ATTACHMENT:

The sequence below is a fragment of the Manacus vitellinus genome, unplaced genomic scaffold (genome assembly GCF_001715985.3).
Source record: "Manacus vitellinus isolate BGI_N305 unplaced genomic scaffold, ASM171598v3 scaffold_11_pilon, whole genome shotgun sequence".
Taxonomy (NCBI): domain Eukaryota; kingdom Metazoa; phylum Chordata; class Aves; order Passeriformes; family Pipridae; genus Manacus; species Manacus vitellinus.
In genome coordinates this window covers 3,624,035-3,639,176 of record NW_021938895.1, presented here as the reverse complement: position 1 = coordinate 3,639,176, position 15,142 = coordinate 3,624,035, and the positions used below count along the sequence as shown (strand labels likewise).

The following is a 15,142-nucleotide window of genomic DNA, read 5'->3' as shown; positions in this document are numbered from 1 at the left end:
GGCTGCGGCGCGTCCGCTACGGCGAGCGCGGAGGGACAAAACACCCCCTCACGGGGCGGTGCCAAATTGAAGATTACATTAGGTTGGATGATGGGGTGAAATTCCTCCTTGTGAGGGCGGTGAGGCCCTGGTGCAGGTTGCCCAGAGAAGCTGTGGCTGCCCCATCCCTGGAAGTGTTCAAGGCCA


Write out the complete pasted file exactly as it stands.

The sequence below is a fragment of the Manacus vitellinus genome, unplaced genomic scaffold (genome assembly GCF_001715985.3).
Source record: "Manacus vitellinus isolate BGI_N305 unplaced genomic scaffold, ASM171598v3 scaffold_11_pilon, whole genome shotgun sequence".
Taxonomy (NCBI): domain Eukaryota; kingdom Metazoa; phylum Chordata; class Aves; order Passeriformes; family Pipridae; genus Manacus; species Manacus vitellinus.
In genome coordinates this window covers 3,624,035-3,639,176 of record NW_021938895.1, presented here as the reverse complement: position 1 = coordinate 3,639,176, position 15,142 = coordinate 3,624,035, and the positions used below count along the sequence as shown (strand labels likewise).

The following is a 15,142-nucleotide window of genomic DNA, read 5'->3' as shown; positions in this document are numbered from 1 at the left end:
GGCTGCGGCGCGTCCGCTACGGCGAGCGCGGAGGGACAAAACACCCCCTCACGGGGCGGTGCCAAATTGAAGATTACATTAGGTTGGATGATGGGGTGAAATTCCTCCTTGTGAGGGCGGTGAGGCCCTGGTGCAGGTTGCCCAGAGAAGCTGTGGCTGCCCCATCCCTGGAAGTGTTCAAGGCCA